What is the spatial distribution of magnetic helicity injected in a solar active region?
Pariat, E.; Nindos, A.; Démoulin, P.; et al.Berger, M.A.
Astronomy and Astrophysics
Context. Magnetic helicity is suspected to play a key role in solar phenomena such as flares and coronal mass ejections. Several investigations have recently computed the photospheric flux of magnetic helicity in active regions. The derived spatial maps of the helicity flux density, called GA, have an intrinsic mixed-sign patchy ...
Context. Magnetic helicity is suspected to play a key role in solar phenomena such as flares and coronal mass ejections. Several investigations have recently computed the photospheric flux of magnetic helicity in active regions. The derived spatial maps of the helicity flux density, called GA, have an intrinsic mixed-sign patchy distribution. Aims. Pariat et al. (2005) recently showed that GA is only a proxy of the helicity flux density, which tends to create spurious polarities. They proposed a better proxy, Gθ. We investigate here the implications of this new approach on observed active regions. Methods. The magnetic data are from MDI/SoHO instrument and the photospheric velocities are computed by local correlation tracking. Maps and temporal evolution of GA and Gθ are compared using the same data set for 5 active regions. Results. Unlike the usual GA maps, most of our Gθ maps show almost unipolar spatial structures because the nondominant helicity flux densities are significantly suppressed. In a few cases, the Gθ maps still contain spurious bipolar signals. With further modelling we infer that the real helicity flux density is again unipolar. On time-scales larger than their transient temporal variations, the time evolution of the total helicity fluxes derived from GA and Gθ show small differences. However, unlike GA, with Gθ the time evolution of the total flux is determined primarily by the predominant-signed flux while the nondominant-signed flux is roughly stable and probably mostly due to noise. Conclusions. Our results strongly support the conclusion that the spatial distribution of helicity injected into active regions is much more coherent than previously thought: on the active region scale the sign of the injected helicity is predominantly uniform. These results have implications for the generation of the magnetic field (dynamo) and for the physics of both flares and coronal mass ejections.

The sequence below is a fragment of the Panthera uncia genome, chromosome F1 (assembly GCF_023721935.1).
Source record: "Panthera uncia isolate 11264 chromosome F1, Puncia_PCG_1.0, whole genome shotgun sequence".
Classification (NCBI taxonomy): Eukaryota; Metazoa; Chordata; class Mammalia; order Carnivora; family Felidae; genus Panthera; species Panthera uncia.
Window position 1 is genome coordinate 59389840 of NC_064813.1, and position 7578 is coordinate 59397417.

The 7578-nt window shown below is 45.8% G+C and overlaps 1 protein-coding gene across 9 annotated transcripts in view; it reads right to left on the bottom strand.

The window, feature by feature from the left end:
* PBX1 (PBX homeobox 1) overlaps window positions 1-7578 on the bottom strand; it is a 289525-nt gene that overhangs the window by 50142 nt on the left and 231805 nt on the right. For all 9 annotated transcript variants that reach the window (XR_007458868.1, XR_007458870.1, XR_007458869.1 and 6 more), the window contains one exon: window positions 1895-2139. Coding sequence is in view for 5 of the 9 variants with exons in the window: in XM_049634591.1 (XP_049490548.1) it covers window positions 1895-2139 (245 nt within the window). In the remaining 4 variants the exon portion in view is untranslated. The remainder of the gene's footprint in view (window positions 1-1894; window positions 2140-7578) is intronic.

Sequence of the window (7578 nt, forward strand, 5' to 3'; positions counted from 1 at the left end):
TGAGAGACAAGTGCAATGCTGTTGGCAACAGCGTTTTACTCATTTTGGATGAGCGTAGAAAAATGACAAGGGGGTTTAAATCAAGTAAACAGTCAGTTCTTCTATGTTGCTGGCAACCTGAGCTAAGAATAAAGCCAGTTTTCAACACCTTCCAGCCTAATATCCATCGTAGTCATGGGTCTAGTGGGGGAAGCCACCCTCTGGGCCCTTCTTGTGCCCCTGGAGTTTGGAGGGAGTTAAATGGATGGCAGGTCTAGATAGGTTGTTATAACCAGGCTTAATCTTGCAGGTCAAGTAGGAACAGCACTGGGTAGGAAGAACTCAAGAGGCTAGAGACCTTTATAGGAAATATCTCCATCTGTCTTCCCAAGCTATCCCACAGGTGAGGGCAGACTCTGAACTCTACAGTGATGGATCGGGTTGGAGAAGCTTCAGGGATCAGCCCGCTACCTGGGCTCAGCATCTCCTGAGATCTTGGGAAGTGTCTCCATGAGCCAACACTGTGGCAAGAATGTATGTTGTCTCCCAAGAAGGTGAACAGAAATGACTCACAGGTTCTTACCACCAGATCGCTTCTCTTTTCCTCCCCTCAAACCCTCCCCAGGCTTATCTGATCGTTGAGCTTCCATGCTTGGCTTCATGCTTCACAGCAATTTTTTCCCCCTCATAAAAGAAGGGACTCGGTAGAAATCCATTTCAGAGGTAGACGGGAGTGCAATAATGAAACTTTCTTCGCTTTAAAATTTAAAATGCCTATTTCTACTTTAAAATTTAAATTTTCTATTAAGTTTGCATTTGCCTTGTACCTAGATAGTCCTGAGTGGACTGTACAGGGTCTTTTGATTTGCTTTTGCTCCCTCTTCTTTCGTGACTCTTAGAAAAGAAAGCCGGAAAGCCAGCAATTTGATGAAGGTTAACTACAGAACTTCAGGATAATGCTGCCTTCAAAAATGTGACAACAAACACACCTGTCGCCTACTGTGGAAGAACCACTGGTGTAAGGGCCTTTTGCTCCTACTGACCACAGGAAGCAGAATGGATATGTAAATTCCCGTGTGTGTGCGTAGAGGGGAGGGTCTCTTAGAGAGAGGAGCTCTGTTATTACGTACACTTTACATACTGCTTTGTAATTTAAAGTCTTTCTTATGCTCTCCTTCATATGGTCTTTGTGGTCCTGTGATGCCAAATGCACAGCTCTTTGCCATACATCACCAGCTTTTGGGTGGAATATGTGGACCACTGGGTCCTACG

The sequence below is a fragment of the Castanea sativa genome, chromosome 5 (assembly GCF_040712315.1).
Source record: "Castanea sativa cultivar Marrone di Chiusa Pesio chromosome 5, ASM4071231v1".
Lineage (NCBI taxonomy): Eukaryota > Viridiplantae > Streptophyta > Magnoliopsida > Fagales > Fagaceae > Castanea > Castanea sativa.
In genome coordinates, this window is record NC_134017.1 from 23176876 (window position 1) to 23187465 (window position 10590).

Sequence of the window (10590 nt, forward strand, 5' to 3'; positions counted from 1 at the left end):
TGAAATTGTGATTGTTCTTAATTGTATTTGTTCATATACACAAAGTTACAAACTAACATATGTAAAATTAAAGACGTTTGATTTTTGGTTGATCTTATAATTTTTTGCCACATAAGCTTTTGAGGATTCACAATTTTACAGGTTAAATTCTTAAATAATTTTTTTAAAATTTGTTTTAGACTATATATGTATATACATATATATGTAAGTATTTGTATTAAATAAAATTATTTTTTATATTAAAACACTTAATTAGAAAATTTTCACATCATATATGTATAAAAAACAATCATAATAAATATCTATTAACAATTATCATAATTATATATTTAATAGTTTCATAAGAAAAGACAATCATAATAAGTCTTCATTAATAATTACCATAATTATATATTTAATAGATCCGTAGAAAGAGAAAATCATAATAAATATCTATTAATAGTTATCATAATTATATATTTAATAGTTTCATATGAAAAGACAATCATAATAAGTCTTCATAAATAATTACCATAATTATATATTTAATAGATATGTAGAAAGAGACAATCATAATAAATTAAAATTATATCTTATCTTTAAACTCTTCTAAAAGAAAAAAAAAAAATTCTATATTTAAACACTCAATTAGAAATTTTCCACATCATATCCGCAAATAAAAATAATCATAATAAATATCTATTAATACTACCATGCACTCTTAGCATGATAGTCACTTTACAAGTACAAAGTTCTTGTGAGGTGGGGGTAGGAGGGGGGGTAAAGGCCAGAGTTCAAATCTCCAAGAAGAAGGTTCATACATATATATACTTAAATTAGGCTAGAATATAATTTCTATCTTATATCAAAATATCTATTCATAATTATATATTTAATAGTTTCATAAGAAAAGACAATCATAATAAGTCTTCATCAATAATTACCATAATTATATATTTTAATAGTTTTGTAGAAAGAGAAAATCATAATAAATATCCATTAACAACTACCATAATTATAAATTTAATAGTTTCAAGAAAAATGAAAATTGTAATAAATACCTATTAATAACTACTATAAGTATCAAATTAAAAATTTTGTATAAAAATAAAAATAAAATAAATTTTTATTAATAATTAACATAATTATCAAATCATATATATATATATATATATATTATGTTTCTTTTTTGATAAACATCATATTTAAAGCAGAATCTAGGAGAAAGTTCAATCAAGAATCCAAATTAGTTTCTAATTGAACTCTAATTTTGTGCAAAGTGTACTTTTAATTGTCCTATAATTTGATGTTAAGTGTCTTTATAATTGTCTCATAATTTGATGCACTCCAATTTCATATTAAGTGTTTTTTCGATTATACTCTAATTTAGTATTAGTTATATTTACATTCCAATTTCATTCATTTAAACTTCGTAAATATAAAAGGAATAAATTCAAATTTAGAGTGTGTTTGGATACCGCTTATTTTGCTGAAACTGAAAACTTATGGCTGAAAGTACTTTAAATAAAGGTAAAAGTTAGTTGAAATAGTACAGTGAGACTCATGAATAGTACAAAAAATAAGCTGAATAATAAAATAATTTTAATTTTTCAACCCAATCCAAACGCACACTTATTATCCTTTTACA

College of Engineering, Mathematics and Physical Sciences
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